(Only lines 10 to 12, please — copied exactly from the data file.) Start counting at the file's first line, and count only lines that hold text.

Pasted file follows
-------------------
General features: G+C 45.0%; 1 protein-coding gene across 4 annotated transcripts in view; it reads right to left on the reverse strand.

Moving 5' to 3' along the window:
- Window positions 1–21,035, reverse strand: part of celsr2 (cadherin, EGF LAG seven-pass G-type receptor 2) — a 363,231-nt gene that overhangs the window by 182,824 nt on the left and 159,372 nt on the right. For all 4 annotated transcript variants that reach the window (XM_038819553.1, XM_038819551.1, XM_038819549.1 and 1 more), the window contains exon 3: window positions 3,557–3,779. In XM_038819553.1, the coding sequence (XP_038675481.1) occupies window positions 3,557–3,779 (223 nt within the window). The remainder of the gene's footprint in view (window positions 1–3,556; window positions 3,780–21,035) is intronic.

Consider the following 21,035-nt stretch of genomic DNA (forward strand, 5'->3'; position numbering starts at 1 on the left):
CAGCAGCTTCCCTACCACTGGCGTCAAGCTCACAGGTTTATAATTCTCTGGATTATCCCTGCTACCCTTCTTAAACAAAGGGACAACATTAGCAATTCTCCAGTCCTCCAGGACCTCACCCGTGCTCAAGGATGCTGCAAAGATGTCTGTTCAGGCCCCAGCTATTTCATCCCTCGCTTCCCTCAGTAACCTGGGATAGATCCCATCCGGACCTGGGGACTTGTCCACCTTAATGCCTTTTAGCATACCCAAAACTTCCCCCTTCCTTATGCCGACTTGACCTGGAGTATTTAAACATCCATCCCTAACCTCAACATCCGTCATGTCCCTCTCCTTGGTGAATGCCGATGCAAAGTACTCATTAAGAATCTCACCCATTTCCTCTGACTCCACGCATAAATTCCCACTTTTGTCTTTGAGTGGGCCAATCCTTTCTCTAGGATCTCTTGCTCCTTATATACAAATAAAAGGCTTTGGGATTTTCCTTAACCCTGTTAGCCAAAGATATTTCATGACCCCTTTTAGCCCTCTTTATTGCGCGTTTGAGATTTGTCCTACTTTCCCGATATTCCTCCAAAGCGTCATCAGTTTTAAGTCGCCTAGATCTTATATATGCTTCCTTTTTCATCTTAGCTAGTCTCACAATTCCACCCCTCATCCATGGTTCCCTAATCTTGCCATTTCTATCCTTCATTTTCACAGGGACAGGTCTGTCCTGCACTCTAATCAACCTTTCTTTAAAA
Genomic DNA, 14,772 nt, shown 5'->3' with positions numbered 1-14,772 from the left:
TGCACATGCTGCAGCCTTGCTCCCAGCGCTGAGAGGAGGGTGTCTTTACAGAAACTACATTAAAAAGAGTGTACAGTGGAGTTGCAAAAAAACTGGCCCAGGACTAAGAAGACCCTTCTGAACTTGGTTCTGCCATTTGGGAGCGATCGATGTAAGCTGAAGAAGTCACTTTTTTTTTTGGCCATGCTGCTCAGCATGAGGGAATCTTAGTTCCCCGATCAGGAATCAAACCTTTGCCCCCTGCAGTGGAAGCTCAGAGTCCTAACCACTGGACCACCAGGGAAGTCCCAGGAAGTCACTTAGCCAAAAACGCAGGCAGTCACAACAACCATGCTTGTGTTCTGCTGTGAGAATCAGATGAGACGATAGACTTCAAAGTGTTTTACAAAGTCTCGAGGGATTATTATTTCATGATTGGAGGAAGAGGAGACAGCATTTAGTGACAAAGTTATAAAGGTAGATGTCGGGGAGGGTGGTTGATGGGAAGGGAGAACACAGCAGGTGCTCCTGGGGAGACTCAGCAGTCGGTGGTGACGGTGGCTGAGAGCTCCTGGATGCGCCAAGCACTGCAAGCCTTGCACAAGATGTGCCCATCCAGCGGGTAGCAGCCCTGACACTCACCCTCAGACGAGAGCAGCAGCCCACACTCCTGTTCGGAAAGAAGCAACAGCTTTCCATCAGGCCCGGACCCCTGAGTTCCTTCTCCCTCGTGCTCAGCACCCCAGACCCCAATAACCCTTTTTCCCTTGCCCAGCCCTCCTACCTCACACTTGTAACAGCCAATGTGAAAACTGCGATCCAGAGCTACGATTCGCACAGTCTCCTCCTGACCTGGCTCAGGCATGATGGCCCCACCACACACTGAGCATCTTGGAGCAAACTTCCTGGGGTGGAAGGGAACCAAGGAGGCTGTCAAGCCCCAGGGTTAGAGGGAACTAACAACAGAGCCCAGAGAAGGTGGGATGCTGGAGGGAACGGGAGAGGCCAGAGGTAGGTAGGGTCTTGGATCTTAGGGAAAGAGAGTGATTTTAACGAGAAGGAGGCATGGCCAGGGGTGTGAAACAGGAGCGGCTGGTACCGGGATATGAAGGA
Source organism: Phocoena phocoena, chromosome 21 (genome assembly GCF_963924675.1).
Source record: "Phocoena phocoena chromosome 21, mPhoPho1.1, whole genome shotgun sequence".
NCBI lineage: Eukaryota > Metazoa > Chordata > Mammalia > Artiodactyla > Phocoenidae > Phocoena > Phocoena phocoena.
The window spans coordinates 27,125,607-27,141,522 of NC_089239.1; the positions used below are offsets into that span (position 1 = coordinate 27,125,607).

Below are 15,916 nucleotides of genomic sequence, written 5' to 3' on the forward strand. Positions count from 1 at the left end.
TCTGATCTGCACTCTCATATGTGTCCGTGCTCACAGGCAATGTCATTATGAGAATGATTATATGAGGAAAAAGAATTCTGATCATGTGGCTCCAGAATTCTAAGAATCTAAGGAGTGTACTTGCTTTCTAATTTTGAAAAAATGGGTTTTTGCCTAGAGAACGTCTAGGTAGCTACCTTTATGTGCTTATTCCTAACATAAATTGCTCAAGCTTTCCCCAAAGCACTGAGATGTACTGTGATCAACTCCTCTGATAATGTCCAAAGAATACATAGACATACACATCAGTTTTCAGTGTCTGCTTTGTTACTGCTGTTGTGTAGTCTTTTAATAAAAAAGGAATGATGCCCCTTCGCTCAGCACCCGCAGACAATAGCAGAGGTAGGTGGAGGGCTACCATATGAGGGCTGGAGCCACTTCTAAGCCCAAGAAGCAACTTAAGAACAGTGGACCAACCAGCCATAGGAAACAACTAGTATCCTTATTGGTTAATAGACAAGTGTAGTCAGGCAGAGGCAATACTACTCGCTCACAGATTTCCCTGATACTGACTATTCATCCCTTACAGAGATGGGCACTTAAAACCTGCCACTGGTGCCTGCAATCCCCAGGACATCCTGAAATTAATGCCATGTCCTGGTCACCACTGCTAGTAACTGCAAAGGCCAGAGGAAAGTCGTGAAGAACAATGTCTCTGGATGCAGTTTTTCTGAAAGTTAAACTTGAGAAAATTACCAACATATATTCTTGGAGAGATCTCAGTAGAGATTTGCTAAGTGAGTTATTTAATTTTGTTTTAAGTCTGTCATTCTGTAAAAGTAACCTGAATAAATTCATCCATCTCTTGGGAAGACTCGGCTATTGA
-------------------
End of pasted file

NCBI lineage: Eukaryota > Metazoa > Chordata > Mammalia > Artiodactyla > Phocoenidae > Phocoena > Phocoena phocoena.
The window spans coordinates 27,125,607-27,141,522 of NC_089239.1; the positions used below are offsets into that span (position 1 = coordinate 27,125,607).

Below are 15,916 nucleotides of genomic sequence, written 5' to 3' on the forward strand. Positions count from 1 at the left end.